Rhatigan, Joe. 50 Wacky Inventions Throughout History: Weird Inventions that Seem Too Crazy To Be Real! illus. by Celeste Aires. 112p. Walter Foster. Jun. 2017. Tr $14.95. ISBN 9781633222946.

Gr 3-6 –Readers will leap from one crazy invention to another. The book is formatted with one-page illustrations and one-page descriptions for each of the 50 ideas. A “Finger-Nose” was invented to use a smartphone while taking a bath, a toilet paper hat was created to always have tissue handy, and a lawn mower with air conditioning was designed to make a chore easier. Although some of the inventions were made and used, many of them were just prototypes of something the inventor thought would be a solution to a problem. Some of the paragraphs describes how the invention was not developed, was unsafe, or was impractical, but some do not provide that information and will likely leave readers wanting more. However, the emphasis on problem-solving and creativity is appealing. VERDICT With cartoon illustrations and short paragraphs, this celebration of ingenuity is likely to entertain browsers. –Denise Moore, formerly at O’Gorman Junior High School, Sioux Falls, SD

Ross, Stewart. Following the Great Wall. illus. by Victo Ngai. ISBN 9781786571984.

––––. Wonders of Egypt. illus. by Vanina Starkoff. ISBN 9781786575388.

ea vol: 16p. (Unfolding Journeys). maps. Lonely Planet. Jun. 2017. pap. $17.99.

Gr 3-5 –These two new titles in the series take young armchair travelers on illustrated expeditions along the Nile River in Egypt and the Great Wall in China. Each title features a “pull-out wall frieze” with eight dual-sided stand-up card stock pages. One side of the concertina panels is a continuum of eye-catching and intriguing facts about historic, geographic, cultural, natural, and modern points of interest. These numbered, illustrated landmarks are sequentially located along (or near) the blue/green ribbon of the Nile and along the serpentine brick/stone/earthworks of the Great Wall. Artwork is crisp, colorful, and culturally distinctive and complements the engaging, informative text. The backsides of the illustrated panels offer more detailed information. Younger students will enjoy browsing these visually rich, readable travelogues which are best viewed by unfolding and displaying the entire concertina book at once. However, the lack of an index for accessing the diverse array of facts inhibits quick reference or research. VERDICT These illustrated travel titles will spark interest in natural and man-made wonders, but they are not easily handled, refolded, or referenced. In a school setting, they may be best shared in learning centers and displays.–Gerry Larson, formerly at Durham School of the Arts, NC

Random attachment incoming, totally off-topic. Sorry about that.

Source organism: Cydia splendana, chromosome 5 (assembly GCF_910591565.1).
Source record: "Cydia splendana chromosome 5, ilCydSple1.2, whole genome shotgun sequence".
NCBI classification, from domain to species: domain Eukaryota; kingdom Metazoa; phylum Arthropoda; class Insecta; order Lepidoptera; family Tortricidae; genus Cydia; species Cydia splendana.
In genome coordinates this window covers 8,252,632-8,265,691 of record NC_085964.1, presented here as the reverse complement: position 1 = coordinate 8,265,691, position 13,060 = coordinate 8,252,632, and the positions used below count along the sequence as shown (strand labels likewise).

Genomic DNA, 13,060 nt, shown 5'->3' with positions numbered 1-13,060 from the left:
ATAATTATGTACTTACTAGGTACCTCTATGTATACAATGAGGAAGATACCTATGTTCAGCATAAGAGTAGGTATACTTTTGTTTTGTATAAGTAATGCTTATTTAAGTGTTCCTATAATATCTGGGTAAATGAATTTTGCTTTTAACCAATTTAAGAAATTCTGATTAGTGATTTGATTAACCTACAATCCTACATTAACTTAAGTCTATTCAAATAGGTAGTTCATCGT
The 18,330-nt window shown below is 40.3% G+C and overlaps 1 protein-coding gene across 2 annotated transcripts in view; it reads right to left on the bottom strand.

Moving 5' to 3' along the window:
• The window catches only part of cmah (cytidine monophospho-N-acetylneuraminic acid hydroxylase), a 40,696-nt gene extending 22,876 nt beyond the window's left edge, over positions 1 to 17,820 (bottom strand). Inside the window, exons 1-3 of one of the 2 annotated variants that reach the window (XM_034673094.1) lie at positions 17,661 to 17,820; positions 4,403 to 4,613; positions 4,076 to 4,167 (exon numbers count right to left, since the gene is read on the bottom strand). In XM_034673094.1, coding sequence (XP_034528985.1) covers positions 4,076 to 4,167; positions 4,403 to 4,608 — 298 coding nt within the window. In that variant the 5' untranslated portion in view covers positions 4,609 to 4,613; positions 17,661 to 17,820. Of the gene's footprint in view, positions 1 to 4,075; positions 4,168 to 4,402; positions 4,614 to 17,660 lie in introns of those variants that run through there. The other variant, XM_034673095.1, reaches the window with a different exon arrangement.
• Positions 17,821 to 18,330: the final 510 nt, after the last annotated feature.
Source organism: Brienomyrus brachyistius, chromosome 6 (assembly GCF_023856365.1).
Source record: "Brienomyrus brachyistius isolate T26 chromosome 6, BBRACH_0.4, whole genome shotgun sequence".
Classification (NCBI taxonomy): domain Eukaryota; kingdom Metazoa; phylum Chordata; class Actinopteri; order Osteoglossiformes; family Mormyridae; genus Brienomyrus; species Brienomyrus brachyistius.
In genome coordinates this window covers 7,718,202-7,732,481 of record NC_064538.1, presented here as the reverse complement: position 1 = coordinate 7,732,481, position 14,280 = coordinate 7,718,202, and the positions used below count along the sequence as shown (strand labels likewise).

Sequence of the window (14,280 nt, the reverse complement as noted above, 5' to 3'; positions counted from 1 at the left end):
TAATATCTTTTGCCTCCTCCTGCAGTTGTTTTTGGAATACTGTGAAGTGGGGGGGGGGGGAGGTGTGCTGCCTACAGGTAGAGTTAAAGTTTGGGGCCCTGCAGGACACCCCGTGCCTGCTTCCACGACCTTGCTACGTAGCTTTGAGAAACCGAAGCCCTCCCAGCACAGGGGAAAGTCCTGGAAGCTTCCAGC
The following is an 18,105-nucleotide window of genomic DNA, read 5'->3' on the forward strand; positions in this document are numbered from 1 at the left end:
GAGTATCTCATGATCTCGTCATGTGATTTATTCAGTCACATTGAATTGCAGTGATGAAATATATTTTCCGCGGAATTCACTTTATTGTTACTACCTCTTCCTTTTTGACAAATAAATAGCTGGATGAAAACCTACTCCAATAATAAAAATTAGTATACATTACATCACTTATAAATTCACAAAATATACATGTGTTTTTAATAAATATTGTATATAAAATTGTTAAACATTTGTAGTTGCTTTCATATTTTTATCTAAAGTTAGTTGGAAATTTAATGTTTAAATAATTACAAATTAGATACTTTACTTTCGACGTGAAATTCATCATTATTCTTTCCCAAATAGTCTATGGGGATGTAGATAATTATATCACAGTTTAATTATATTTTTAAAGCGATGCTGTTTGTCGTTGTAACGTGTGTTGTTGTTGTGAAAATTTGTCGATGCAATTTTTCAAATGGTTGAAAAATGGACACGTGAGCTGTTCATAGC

Seve, Karen De. National Geographic Little Kids First Big Book of Weather. 128p. (National Geographic Little Kids First Big Books). glossary. index. maps. notes. National Geographic. Mar. 2017. Tr $14.99. ISBN 9781426327193.

PreS-Gr 3 –The newest entry in this interactive series offers readers a lively introduction to the science of weather systems. Each of the first six chapters covers a different type of weather children might experience, giving simple scientific explanations for phenomena such as heat waves, wind storms, and cloud formations. The last chapter discusses the concept of climate zones. Readers of all ages will enjoy the browsability of the colorful spreads, and the choice to divide the book into chapters based on weather types (hot, cold, rainy, windy, and cloudy) is developmentally appropriate for children who may not have examined the subject before. A small number of photographs show destruction of vehicles and buildings caused by extreme circumstances, but safety tips offer information as well as reassurance to those who might find these pictures frightening. As with all books in this series, questions and games incorporated throughout all sections invite critical thinking. Parental tips and front matter will help adults use the book with prereaders, while the back matter and pronunciation tips support fluent readers looking for specific topics and material. VERDICT The cheerful page layout, easily-grasped facts, and bright photographs make this another solid entry in a perennially favorite series.–Katherine Barr, Cameron Village Regional Library, NC

This article was published in School Library Journal's August 2017 issue. Subscribe today and save up to 35% off the regular subscription rate.